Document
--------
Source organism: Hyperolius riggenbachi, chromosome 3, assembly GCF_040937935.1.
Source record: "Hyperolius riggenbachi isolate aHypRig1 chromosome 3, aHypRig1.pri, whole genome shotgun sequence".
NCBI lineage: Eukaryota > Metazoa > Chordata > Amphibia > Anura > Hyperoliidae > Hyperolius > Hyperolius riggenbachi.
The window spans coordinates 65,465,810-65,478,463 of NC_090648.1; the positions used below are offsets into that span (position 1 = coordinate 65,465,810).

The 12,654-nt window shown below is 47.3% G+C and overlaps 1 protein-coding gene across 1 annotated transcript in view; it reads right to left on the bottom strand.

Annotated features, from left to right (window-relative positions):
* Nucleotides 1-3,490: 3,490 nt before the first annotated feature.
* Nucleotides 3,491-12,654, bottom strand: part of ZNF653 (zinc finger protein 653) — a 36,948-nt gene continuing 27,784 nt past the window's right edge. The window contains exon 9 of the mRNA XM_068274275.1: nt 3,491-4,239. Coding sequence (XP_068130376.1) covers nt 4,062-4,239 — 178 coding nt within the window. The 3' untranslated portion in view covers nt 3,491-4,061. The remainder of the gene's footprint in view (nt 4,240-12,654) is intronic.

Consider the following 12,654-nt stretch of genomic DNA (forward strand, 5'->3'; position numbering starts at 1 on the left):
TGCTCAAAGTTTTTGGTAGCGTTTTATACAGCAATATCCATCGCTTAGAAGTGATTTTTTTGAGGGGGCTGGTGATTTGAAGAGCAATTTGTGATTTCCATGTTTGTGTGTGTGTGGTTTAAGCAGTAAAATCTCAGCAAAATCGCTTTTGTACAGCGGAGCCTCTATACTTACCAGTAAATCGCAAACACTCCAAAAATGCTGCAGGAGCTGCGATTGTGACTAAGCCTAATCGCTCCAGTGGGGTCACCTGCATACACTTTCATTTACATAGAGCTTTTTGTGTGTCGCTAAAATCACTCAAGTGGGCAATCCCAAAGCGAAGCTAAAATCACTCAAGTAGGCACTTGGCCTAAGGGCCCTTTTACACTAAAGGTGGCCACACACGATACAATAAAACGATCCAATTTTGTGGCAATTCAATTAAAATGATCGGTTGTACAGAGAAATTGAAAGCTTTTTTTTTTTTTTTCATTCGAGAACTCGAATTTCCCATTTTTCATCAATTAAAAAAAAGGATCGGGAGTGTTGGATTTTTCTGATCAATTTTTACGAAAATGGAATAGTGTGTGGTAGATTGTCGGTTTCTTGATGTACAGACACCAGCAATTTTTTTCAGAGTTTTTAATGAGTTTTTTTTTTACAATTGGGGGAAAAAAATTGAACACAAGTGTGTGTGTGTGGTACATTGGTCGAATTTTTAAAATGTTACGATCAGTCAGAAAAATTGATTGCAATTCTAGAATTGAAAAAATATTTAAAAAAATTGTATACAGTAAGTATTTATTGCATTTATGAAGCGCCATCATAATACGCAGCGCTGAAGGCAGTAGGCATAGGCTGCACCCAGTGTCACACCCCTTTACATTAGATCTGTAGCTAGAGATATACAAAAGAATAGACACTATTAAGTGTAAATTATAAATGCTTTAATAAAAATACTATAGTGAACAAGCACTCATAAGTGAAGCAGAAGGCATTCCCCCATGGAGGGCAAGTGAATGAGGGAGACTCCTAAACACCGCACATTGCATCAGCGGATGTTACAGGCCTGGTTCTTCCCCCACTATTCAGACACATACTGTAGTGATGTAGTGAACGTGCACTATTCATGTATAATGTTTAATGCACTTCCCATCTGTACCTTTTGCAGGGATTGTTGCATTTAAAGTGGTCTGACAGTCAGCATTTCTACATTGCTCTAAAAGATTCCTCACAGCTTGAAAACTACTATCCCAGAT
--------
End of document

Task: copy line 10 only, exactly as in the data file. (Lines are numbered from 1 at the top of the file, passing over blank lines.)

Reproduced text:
TGCTCAAAGTTTTTGGTAGCGTTTTATACAGCAATATCCATCGCTTAGAAGTGATTTTTTTGAGGGGGCTGGTGATTTGAAGAGCAATTTGTGATTTCCATGTTTGTGTGTGTGTGGTTTAAGCAGTAAAATCTCAGCAAAATCGCTTTTGTACAGCGGAGCCTCTATACTTACCAGTAAATCGCAAACACTCCAAAAATGCTGCAGGAGCTGCGATTGTGACTAAGCCTAATCGCTCCAGTGGGGTCACCTGCATACACTTTCATTTACATAGAGCTTTTTGTGTGTCGCTAAAATCACTCAAGTGGGCAATCCCAAAGCGAAGCTAAAATCACTCAAGTAGGCACTTGGCCTAAGGGCCCTTTTACACTAAAGGTGGCCACACACGATACAATAAAACGATCCAATTTTGTGGCAATTCAATTAAAATGATCGGTTGTACAGAGAAATTGAAAGCTTTTTTTTTTTTTTTCATTCGAGAACTCGAATTTCCCATTTTTCATCAATTAAAAAAAAGGATCGGGAGTGTTGGATTTTTCTGATCAATTTTTACGAAAATGGAATAGTGTGTGGTAGATTGTCGGTTTCTTGATGTACAGACACCAGCAATTTTTTTCAGAGTTTTTAATGAGTTTTTTTTTTACAATTGGGGGAAAAAAATTGAACACAAGTGTGTGTGTGTGGTACATTGGTCGAATTTTTAAAATGTTACGATCAGTCAGAAAAATTGATTGCAATTCTAGAATTGAAAAAATATTTAAAAAAATTGTATACAGTAAGTATTTATTGCATTTATGAAGCGCCATCATAATACGCAGCGCTGAAGGCAGTAGGCATAGGCTGCACCCAGTGTCACACCCCTTTACATTAGATCTGTAGCTAGAGATATACAAAAGAATAGACACTATTAAGTGTAAATTATAAATGCTTTAATAAAAATACTATAGTGAACAAGCACTCATAAGTGAAGCAGAAGGCATTCCCCCATGGAGGGCAAGTGAATGAGGGAGACTCCTAAACACCGCACATTGCATCAGCGGATGTTACAGGCCTGGTTCTTCCCCCACTATTCAGACACATACTGTAGTGATGTAGTGAACGTGCACTATTCATGTATAATGTTTAATGCACTTCCCATCTGTACCTTTTGCAGGGATTGTTGCATTTAAAGTGGTCTGACAGTCAGCATTTCTACATTGCTCTAAAAGATTCCTCACAGCTTGAAAACTACTATCCCAGAT